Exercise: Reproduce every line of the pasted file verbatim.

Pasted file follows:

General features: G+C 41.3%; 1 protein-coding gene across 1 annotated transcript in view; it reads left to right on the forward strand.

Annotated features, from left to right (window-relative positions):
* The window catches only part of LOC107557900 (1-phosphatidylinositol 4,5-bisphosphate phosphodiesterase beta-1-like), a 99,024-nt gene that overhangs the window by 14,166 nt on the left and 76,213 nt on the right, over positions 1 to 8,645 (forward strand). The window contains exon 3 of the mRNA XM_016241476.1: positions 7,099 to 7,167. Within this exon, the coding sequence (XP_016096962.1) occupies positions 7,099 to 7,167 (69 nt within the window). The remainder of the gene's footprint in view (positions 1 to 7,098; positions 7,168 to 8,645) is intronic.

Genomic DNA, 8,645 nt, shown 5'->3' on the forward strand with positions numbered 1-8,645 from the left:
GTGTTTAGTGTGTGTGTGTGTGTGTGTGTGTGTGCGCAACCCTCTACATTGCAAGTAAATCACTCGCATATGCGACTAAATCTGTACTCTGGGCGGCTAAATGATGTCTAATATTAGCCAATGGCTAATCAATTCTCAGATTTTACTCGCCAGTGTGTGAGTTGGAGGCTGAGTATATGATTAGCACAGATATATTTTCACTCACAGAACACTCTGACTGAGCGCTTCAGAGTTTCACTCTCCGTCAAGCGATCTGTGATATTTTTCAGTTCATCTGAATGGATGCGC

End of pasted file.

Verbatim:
General features: G+C 41.3%; 1 protein-coding gene across 1 annotated transcript in view; it reads left to right on the forward strand.

Annotated features, from left to right (window-relative positions):
* The window catches only part of LOC107557900 (1-phosphatidylinositol 4,5-bisphosphate phosphodiesterase beta-1-like), a 99,024-nt gene that overhangs the window by 14,166 nt on the left and 76,213 nt on the right, over positions 1 to 8,645 (forward strand). The window contains exon 3 of the mRNA XM_016241476.1: positions 7,099 to 7,167. Within this exon, the coding sequence (XP_016096962.1) occupies positions 7,099 to 7,167 (69 nt within the window). The remainder of the gene's footprint in view (positions 1 to 7,098; positions 7,168 to 8,645) is intronic.

Genomic DNA, 8,645 nt, shown 5'->3' on the forward strand with positions numbered 1-8,645 from the left:
GTGTTTAGTGTGTGTGTGTGTGTGTGTGTGTGTGCGCAACCCTCTACATTGCAAGTAAATCACTCGCATATGCGACTAAATCTGTACTCTGGGCGGCTAAATGATGTCTAATATTAGCCAATGGCTAATCAATTCTCAGATTTTACTCGCCAGTGTGTGAGTTGGAGGCTGAGTATATGATTAGCACAGATATATTTTCACTCACAGAACACTCTGACTGAGCGCTTCAGAGTTTCACTCTCCGTCAAGCGATCTGTGATATTTTTCAGTTCATCTGAATGGATGCGC